Give Me a Crash Course In . . . Turkish-Russian-Syrian relations

Why did Turkey shoot down a Russian aircraft on Tuesday? Ankara shares a 900km border with Syria, some of which is controlled by so-called Islamic State. Since 2011 Turkey has been dealing with jihadists and millions of refugees crossing its border, as well as the odd wayward rocket attack from Syria. Turkey says it warned a Russian jet 10 times in five minutes as it approached Turkish airspace. When it got no response it blew the aircraft out of the sky. As a member of Nato Turkey feels that it has the confidence to shoot down a foreign warplane – the first time such action has been taken against a Russian military jet since the Korean War – if it violates its airspace.

So is this a purely military matter? Not exactly. Inside Turkey, President Recep Tayyip Erdogan has purged the judiciary and police forces of potential opponents, sent journalists to prison and fuelled a return to war against the PKK Kurdish militant group. So it looks as if Erdogan is treating the Russians with the same amount of respect that he shows to his opponents at home – which is to say very little indeed.

Why are Russian warplanes in Syria? The Middle East has always been a place in which foreign powers meddle, and Russia's piece of the pie is anchored to a naval base it keeps in the Syrian port of Tartous. To stay relevant in the region (and to keep the West in check) it has nailed its flag to the regime of Syria's president, Bashar al-Assad. This has meant providing Assad with crucial diplomatic backing at the UN, along with weapons and warplanes. Backing Assad makes Moscow matter again, despite the former's barrel-bombing, shelling and torture of countless thousands of civilians.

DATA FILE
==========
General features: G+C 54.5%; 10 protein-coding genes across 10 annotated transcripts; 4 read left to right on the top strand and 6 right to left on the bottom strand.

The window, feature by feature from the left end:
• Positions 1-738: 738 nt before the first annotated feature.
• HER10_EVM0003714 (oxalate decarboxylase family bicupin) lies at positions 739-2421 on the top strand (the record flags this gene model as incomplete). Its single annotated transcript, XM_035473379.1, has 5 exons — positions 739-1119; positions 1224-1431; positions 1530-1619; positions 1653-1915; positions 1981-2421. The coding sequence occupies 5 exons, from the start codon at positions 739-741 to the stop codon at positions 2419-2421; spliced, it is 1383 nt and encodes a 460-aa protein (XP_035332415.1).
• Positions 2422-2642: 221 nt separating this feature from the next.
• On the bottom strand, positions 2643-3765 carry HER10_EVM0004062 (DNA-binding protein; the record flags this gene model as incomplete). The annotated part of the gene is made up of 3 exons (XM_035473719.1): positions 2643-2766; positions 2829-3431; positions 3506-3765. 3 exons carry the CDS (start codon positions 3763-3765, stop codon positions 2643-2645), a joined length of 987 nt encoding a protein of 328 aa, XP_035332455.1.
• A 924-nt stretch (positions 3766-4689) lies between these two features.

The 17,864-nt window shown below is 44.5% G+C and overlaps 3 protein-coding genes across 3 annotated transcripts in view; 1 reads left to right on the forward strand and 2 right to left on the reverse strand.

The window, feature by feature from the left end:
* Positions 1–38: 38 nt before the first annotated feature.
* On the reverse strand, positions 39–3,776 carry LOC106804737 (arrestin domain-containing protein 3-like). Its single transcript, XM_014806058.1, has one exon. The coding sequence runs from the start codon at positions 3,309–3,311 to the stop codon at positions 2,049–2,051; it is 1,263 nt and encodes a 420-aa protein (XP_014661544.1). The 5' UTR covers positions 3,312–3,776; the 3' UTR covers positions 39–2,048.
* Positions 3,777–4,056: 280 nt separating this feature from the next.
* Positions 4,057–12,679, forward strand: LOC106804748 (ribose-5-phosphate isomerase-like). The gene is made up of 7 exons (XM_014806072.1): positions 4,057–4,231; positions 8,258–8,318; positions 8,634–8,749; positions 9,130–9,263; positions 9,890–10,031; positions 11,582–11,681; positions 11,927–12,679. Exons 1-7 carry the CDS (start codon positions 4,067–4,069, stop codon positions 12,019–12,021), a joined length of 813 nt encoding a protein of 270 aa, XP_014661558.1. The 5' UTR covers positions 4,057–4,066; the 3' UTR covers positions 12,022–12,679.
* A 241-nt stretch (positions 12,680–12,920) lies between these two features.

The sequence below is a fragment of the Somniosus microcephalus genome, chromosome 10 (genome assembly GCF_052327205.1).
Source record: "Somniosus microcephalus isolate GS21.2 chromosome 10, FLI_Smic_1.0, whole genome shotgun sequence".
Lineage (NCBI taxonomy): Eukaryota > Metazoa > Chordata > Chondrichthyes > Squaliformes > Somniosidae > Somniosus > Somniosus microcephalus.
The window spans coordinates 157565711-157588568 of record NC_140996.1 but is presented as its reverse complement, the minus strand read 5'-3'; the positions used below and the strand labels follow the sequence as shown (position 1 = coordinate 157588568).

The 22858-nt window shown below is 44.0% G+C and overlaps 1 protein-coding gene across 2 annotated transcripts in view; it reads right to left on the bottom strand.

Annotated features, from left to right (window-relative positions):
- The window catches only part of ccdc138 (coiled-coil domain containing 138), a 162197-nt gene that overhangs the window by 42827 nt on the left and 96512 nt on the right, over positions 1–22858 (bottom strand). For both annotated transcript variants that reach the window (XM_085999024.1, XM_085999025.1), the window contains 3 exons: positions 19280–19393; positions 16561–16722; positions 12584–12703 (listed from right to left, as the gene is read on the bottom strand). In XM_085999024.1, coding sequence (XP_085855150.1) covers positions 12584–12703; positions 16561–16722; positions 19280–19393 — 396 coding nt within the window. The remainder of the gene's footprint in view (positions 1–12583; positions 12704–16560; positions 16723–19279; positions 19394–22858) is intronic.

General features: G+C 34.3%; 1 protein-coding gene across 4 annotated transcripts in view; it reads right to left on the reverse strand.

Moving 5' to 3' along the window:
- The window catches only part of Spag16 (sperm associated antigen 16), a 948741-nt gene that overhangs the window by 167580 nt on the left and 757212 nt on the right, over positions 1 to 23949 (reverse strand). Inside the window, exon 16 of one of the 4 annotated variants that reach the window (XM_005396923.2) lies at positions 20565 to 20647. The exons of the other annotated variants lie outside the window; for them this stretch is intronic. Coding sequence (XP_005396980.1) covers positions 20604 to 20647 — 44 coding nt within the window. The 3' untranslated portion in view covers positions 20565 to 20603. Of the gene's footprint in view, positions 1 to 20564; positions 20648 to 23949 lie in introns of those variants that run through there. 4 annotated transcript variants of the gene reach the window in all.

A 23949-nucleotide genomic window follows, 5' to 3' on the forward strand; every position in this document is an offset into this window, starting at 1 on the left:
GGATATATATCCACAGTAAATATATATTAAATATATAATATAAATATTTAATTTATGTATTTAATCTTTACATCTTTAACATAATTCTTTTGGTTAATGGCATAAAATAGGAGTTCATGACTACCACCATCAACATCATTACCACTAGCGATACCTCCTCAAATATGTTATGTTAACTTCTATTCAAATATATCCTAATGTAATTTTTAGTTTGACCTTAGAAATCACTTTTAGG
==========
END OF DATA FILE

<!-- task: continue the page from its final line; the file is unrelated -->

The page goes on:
What does Turkey want? Despite being friendly with Syria during the 2000s, Ankara called for Assad to step down early during the 2011 revolt. When the Syrian president didn't comply, Turkey turned a blind eye to anti-Assad rebels shipping weapons and fighters over its border into northern Syria. But in the intervening years Syrian Kurds – secular in outlook and capable fighters – have carved out chunks of territory inside northern Syria. Having battled separatist Kurds at home for more than 30 years, Ankara is frightened by the prospect of Kurdish autonomy playing out just over its border.


Are there any other factors? Adding to Turkey's headache is that some of the rebels whom Erdogan backed in 2012 are today the jihadists of Islamic State. The worst terrorist attack in Turkey's history, in which 103 people on a peace march in October were slaughtered, is thought to have been carried out by a Turkish Islamic State cell. But the ace up Erdogan's sleeve is his perceived ability to block refugees flooding into Europe. That makes him very useful to the old continent.

But aren't Kurds the good guys? They may be, but they've got few friends in this savage war. Turkey believes the Kurds, in Syria and at home, plan to establish their own state. Islamic State sees them as infidels to be slaughtered. The Assad regime has kept a foot to their collective throats for decades; the US and Europe depend on Turkey and Assad's supporters in Moscow to effect any potential for ending the war.

Sounds complicated. Any end to the war in sight? For now, no. The Syria conflict has made fools of the distinguished statesmen Kofi Annan and Lakhdar Brahimi; multiple missions deployed on the ground to monitor ceasefires have failed. The US president, Barack Obama, appears to have decided that it's too big a mess to solve, while other major players – the Syrian regime, Iran, Russia and the Lebanon-based Islamist group Hezbollah – are prepared to let things chug along. It may take a decade for the fighting to stop.